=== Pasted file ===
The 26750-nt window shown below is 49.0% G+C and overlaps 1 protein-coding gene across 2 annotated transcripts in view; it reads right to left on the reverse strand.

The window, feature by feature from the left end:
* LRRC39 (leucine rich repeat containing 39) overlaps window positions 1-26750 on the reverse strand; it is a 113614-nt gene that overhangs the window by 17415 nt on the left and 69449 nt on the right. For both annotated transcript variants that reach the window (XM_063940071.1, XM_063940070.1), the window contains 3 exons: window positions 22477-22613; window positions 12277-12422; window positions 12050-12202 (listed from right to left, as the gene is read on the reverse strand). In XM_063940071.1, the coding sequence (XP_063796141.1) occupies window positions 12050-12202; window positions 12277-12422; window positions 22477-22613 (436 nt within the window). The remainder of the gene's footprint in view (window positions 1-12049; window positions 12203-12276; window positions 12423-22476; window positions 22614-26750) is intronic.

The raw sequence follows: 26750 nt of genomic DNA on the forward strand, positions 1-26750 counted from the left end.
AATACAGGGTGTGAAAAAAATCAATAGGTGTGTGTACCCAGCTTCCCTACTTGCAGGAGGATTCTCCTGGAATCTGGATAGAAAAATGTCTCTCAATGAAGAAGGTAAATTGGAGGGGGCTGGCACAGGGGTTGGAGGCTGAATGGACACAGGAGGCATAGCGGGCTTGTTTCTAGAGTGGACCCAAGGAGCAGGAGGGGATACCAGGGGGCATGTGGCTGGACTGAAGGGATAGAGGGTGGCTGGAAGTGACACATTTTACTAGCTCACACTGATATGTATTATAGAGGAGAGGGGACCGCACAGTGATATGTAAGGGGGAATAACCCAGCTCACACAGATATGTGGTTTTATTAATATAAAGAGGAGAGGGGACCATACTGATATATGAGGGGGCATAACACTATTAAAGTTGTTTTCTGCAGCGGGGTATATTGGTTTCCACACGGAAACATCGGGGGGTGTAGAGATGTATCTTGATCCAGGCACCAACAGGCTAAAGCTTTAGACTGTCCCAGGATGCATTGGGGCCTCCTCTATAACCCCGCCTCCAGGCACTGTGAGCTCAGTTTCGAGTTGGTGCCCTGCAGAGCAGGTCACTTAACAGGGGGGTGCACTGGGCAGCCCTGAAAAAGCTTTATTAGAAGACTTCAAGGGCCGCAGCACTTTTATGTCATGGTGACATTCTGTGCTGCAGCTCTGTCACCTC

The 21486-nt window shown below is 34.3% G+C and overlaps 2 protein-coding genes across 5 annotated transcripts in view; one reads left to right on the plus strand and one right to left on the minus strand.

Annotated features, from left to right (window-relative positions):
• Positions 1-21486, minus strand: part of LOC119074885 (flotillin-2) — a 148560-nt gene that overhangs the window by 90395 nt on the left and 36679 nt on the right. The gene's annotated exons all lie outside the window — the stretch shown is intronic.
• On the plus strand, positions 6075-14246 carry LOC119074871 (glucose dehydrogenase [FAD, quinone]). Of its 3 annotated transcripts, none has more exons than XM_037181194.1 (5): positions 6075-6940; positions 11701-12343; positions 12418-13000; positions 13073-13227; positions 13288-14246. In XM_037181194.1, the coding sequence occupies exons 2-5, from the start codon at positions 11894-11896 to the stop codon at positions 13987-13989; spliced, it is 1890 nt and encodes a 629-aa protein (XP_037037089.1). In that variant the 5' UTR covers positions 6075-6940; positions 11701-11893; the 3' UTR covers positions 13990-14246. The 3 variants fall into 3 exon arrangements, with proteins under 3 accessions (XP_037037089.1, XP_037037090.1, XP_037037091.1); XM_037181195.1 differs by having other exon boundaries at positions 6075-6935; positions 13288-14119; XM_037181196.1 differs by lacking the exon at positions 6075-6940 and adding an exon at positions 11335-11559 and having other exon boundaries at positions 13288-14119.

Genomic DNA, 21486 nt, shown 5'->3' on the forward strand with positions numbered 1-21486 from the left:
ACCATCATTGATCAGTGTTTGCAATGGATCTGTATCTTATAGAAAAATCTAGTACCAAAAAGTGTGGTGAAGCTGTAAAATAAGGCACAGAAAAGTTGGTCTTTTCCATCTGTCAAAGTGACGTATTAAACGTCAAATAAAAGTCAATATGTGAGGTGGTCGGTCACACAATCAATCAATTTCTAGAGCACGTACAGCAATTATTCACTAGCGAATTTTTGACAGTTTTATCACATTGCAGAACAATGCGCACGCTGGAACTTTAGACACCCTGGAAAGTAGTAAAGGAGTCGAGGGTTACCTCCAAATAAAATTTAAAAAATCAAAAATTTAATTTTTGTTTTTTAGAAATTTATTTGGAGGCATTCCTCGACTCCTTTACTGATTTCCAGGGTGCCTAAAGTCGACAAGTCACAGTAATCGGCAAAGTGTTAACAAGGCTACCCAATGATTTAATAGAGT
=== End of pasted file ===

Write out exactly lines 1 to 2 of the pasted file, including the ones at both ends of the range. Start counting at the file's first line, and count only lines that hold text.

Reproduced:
The 26750-nt window shown below is 49.0% G+C and overlaps 1 protein-coding gene across 2 annotated transcripts in view; it reads right to left on the reverse strand.

The window, feature by feature from the left end: